"If you are an urban dweller like I am, it brings you into another kind of contact with the outdoors and the earth and nature that you might not otherwise experience if you don't have friends who are into that," Rudin said. "I'd like to be more comfortable in the outdoors, just as I am in the city."

Tied by common threads of gender and inexperience, program enrollees enjoy a feeling of accomplishment, a sense of adventure and increased levels of confidence, self-esteem and relaxation.

"Because we're women together, I don't feel intimidated by things I don't know, because they want to share their experience," the widowed Carpenter said. "If you're with other women and you do stupid things or ask stupid questions, it isn't quite as degrading as it is if you ask a dumb question in front of a guy who has no patience.

"I think men assume you should know a lot – things that have become second nature to them. I say, 'Hey, you had to learn it, too. Someone had to tell you.'"

Gearing up for the Dutch oven cooking class at Cachuma, Louise Aldrich, and her sister, Joanne Cashman, both of West Hills, Calif., were glad there were "no men huffing and puffing around saying they knew more," as Aldrich phrased it.

"Many of the women were there because they had boyfriends teaching them, but they weren't addressing size, capability and strength," Aldrich said upon returning home. "Many women didn't have the right equipment – waders that didn't fit properly, bows and firearms that were too heavy and backpacks that were too big."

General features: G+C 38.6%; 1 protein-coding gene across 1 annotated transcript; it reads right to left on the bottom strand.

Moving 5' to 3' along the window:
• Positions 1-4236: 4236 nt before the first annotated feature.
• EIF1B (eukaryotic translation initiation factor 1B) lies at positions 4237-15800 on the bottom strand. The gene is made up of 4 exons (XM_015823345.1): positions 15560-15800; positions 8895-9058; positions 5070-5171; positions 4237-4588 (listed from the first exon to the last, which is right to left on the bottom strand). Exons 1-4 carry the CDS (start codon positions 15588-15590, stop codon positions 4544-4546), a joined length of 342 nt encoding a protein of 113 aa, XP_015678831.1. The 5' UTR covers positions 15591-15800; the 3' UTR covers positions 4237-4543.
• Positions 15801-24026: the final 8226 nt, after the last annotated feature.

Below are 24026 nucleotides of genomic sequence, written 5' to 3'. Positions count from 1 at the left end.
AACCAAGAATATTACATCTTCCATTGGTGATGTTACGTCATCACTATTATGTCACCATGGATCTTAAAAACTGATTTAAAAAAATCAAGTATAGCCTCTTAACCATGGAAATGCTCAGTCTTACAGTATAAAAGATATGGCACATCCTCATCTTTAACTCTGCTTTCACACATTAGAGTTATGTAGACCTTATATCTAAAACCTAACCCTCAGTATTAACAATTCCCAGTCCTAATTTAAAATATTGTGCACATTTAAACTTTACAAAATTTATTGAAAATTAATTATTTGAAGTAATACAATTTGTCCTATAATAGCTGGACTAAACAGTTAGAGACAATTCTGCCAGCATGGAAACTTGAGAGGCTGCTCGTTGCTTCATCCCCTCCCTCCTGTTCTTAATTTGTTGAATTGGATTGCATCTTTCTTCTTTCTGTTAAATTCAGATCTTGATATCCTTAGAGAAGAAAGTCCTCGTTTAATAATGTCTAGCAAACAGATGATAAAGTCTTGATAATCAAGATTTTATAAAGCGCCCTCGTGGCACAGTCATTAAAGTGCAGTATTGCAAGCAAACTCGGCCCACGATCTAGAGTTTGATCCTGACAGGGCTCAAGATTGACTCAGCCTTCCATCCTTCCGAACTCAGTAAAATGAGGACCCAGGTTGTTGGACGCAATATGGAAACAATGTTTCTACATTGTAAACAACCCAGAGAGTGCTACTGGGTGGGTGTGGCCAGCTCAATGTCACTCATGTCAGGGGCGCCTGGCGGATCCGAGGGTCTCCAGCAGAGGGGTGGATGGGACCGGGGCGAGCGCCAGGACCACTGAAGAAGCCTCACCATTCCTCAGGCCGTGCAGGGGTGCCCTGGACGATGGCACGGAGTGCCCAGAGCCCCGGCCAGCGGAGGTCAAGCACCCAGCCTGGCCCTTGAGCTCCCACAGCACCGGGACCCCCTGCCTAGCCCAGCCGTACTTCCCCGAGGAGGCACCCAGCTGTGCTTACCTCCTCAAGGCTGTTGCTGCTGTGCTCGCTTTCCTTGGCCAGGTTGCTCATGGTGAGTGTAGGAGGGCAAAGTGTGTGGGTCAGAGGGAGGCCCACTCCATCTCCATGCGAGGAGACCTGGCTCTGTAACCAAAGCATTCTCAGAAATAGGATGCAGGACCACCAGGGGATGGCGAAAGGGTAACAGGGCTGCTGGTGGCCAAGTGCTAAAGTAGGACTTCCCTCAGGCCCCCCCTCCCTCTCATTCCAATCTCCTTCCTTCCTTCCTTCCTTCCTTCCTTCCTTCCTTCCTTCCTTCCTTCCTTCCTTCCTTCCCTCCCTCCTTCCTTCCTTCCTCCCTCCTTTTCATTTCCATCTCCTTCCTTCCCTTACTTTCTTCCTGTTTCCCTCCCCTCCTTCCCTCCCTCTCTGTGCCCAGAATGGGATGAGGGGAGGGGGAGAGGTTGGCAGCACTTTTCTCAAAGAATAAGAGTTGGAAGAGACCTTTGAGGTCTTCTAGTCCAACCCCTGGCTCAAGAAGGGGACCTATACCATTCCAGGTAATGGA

Between rifle rounds at the target range, Tamara Carousos of Vacaville, Calif., said her husband, a hunter, encouraged her to take the BOW workshop because he wasn't trained to teach her how to shoot. "So you can learn how to do it correctly the first time," she said.

"Yeah," Lydia Dodson-Lehrer of Brea, Calif., chimed in, "so you don't get into bad habits, like the guys already have."

Women are coming to a greater understanding they can do physically demanding activities in the wilds, regardless of stature and often solo, said Kathy Etling of St. Louis, a BOW instructor and author of "Hunting Superbucks: How to Find and Hunt Today's Trophy Mule and Whitetail Deer."

"When I go shoot a deer, I don't get my husband, I get my horse," said Etling, who also tracks turkey, pronghorn antelope, elk, bear and bighorn sheep. "I lasso a rope around the antlers. My horse loves to drag deer. Other women get their friends to help pull deer out.